Loss of AMIGO2 causes dramatic damage to cardiac preservation after ischemic injury
Recent studies have identified amphoterin-induced gene and open reading frame (AMIGO) 2. The role of AMIGO2 in tumour research is well-studied, but its role in ischemic heart diseases is seldom reported. In the present study, the role of AMIGO2 in myocardial infarction is under investigation for the first time. Methods: For in vitro studies, cardiomyocytes (CMs) and endothelial cells (ECs) were isolated from both AMIGO2 knockout (KO) and WT mice. The apoptosis of CMs was tested after 48 h of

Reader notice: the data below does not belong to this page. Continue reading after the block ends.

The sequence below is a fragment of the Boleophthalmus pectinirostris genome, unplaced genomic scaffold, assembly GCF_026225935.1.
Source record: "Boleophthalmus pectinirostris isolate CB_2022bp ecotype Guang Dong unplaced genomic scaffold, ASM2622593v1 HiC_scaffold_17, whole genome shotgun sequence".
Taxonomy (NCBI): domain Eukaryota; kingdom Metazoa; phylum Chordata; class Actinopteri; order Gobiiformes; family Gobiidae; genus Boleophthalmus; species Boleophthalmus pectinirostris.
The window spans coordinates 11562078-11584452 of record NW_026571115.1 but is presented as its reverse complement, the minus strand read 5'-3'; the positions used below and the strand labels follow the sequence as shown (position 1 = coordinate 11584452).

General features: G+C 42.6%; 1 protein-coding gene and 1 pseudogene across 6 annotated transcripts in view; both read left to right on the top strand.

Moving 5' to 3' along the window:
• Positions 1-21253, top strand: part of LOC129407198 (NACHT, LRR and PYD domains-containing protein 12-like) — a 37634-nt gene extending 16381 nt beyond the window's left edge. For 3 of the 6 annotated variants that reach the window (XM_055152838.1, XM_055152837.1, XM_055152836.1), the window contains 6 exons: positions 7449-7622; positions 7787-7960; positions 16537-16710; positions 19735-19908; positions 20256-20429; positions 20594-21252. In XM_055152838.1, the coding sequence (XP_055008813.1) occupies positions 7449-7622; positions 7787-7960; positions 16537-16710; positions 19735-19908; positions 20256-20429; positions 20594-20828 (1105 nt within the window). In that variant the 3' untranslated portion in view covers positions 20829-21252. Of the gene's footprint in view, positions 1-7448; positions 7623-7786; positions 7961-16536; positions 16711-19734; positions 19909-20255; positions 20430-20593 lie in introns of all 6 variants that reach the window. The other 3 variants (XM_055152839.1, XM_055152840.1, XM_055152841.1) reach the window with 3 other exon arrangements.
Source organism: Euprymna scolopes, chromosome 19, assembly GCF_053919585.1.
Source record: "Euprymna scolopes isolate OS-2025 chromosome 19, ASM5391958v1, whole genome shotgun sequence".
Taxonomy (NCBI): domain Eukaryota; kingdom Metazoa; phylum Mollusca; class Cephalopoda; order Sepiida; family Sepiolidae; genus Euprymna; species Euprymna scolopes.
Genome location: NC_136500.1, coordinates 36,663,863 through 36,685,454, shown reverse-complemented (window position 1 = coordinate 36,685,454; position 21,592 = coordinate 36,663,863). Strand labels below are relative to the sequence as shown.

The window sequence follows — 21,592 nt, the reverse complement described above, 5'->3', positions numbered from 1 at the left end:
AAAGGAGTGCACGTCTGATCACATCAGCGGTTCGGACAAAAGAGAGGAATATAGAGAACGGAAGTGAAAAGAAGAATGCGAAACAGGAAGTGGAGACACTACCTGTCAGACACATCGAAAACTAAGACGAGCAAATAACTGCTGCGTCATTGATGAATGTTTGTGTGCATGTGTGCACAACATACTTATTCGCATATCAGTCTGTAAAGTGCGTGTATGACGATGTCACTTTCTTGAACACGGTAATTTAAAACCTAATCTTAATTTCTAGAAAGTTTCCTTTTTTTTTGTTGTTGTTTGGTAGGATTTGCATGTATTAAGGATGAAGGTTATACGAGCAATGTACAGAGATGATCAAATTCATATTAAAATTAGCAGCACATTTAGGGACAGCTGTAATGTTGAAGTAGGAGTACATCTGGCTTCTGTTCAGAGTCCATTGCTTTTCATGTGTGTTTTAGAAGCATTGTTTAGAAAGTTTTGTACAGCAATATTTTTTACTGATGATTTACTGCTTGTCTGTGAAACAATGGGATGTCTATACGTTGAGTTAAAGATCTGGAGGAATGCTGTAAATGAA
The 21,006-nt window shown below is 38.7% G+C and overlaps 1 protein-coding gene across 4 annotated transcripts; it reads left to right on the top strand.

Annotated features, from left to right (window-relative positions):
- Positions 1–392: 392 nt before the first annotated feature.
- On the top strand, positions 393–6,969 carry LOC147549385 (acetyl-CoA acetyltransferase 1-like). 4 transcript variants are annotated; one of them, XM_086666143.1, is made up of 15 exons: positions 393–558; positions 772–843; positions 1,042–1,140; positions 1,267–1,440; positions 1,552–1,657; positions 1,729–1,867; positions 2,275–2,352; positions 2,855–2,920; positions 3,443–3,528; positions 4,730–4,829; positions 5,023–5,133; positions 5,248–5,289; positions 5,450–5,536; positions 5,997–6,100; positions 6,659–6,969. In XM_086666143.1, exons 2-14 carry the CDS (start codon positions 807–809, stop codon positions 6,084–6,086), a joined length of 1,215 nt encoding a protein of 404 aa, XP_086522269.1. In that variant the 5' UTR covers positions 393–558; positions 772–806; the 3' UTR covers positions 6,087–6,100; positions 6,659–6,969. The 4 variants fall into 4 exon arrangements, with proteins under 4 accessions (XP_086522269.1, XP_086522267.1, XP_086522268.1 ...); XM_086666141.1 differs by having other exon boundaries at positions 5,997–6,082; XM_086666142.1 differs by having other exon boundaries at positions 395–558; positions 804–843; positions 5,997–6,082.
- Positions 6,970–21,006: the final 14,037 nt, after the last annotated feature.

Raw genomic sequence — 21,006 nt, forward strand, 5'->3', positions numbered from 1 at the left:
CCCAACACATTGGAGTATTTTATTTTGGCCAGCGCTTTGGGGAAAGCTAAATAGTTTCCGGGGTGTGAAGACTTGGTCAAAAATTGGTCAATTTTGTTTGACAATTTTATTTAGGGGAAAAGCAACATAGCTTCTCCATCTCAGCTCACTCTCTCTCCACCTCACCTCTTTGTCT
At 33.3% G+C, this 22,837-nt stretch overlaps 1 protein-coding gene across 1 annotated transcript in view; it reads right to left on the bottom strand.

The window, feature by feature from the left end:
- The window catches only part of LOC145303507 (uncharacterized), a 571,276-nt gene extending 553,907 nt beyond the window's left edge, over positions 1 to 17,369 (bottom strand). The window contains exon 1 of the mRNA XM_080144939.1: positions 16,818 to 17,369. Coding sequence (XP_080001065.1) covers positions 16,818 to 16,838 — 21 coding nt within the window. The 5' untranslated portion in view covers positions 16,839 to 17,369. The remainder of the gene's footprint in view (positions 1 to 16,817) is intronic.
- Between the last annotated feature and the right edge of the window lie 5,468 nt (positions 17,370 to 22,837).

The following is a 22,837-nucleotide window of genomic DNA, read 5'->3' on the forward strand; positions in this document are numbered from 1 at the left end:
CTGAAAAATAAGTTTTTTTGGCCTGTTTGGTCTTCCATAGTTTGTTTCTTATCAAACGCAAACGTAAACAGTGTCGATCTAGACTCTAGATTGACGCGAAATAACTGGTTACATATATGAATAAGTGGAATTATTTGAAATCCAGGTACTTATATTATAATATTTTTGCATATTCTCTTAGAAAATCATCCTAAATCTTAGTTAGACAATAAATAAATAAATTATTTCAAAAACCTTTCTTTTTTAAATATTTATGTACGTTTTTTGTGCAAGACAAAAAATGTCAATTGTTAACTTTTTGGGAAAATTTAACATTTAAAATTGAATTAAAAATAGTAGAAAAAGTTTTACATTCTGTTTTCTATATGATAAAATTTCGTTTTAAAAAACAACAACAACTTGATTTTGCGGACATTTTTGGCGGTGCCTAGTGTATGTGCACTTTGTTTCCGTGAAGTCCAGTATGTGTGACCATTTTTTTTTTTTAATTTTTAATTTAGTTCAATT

... ed after 48 h of ischemic stimulation. A proliferation test was implemented after 7 days of normoxic incubation and tube formation on ECs. For in vivo studies, the MI model was built in mice hearts. Echocardiographic evaluation was performed at 3 days and 28 days post-MI, while the hemodynamics test was performed at 28 days post-MI. The histological results of the apoptosis, proliferation, angiogenesis and infarct zone assessments were determined using terminal deoxynucleotidyl transferase-mediated dUTP nick end-labelling (TUNEL) assay, Ki67 staining, α-SMA/CD31 immunostain and the Masson-Trichrome method, respectively. The expression changes of the Akt pathway and related proteins were confirmed using both quantitative real-time polymerase chain reaction (qRT-PCR) and Western blot. Results: The present results demonstrated that AMIGO2 deficiency caused more CMs suffering apoptosis, lower proliferation and less angiogenesis in vitro and in vivo. Weaker cardiac function and larger scar formation were detected in AMIGO2 KO mice, and increased expression of active-caspase-3 and decreased expression of PDK1, p-Akt, Bcl-2/Bax and VEGF occurred. Conclusions: Herein the findings indicate that AMIGO2 deficiency plays an attenuated cardio-protective role in ischemic heart disease via inactivation of the PDK1/Pten/Akt pathway.